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Troosite structure.

Troosite structure.

Troosite structure.

Dear all,

we are doing the gas carburising process in pit type furnace, (average case depth upto 2.8mm). we have observed some different type of microstructure (surface) at certain batch. this structure like a giraffe skin structure. and its coiming only at surface. but we have checked the   hardness on structure(by micro hardness) it's around 57/58 HRC.

as per Our Quality team statement that structure is troosite, but i was not accept. And i dont have any proper document for prove the structure. But i explaind about the troosite structure. enventhrough they are not accepting.

pl guide me how i can explain about the troosite structure.

Remamber: i have to explain to the non-metallugist.

RE: Troosite structure.

Troosite is an older term that is usually a mixture of martensite and bainite.  Usually, the bainite etches darker than the martensite, but the bainite will form at the grain boundries, so it could be better described as inverted giraffe skin (the dark is around the edges and the lighter is in the center of the grains).  This condition occurs because either the surface has cooled too low prior to quench, or the quench itself is too slow.  This condiiton normally is of lower hardness than a fully martensitic case.

What I consider "giraffe skin", with light boundries and darker interiors, would occur with a grain-boundry network of carbide (which etches light) with tempered martensite interior (which would etch darker).  This is caused by too high a carbon content on the surface.  With this condition, the hardness is generally unaffected.  This is usually a very undesireable condition since it can crack very easily.


RE: Troosite structure.

Mr redpicker,
 thanks for your reply, and can you tell me, what is max hardness we can get from troosite structure.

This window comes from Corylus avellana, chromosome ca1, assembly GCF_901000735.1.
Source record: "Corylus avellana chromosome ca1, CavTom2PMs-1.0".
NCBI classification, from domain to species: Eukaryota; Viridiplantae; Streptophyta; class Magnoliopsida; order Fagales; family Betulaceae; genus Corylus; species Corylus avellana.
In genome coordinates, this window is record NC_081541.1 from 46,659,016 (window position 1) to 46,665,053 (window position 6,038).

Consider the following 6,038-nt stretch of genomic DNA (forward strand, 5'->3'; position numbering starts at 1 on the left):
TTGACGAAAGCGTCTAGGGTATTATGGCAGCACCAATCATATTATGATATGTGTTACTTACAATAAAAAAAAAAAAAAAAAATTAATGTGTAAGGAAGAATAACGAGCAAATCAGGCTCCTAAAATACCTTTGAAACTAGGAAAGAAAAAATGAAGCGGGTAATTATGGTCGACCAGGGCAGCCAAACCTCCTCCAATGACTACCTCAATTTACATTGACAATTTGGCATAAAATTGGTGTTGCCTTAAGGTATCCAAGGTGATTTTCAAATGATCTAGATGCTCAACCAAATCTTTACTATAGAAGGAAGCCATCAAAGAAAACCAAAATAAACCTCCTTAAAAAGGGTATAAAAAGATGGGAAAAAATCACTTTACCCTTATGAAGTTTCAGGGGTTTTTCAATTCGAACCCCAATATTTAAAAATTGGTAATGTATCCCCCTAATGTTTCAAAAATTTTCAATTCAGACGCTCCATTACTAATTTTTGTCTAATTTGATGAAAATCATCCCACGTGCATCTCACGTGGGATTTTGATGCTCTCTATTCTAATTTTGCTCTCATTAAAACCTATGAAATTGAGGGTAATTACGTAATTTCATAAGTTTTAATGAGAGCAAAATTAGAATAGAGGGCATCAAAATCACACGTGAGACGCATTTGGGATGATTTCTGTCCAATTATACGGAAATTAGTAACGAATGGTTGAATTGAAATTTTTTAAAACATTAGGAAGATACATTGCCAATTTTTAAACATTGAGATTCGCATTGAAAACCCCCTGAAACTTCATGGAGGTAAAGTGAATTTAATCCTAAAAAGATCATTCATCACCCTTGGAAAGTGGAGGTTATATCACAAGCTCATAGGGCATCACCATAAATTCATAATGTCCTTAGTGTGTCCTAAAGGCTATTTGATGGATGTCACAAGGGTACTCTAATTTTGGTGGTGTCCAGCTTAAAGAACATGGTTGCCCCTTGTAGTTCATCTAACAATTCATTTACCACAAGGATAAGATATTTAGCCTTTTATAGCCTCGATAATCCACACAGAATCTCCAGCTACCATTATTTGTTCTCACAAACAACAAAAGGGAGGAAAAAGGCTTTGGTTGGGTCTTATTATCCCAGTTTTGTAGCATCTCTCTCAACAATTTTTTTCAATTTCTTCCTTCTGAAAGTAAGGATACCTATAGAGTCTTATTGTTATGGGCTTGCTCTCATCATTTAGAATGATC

Regarding giraffe skin =structure we have inspected the carbon content at surface after quenching is 0.65%C (by spectro machine). We have carbides network near the surface. but that also with in range.

pl guide me, if iam wrong,
May be this structure will come, if we have maintained the high carbon content at the time of activation in carburinsing cycle or diffusion time is not sufficient.
or the 850c holding time is very high at low Cp.


RE: Troosite structure.

Again, troosite is an older term and I not really that familar with it.  The "old guys" I would talk to in the 1980's would use it, though.  I learned the structure was a mixture of martensite and bainite.  In a carburized case, fully martensitic is what you want, banite is undesireable but better than a carbide network, which should be avoided.

I cannot tell you the max hardness of a troositic structure, I would guess almost as hard as a fully martensitic structure with the same carbon content.

The 0.65% C on the surface seems a bit low for a carburized case, but without knowing the steel chemistry, it may be fine (it would be OK for AISI 9310 steel, but way too low for 1018, for example).  Depending on the steel in question, this could lead to a mixed microstructure in the case, which could be called a troositic structure.  

Whitout knowing exactly how your carburizing operation is set-up, I cannot guess on the problem.  You are correct that a low carbon potential (Cp) with extended holding at 850C can lead to low carbon on the surface.


RE: Troosite structure.

I first heard about troostite back in the late 1970's from the old-timers in the bearing business. It was indicative of underquenching and I recall an etching process using picral until straw-colored (good luck getting approval to use that!), followed by a quick nital dip.  

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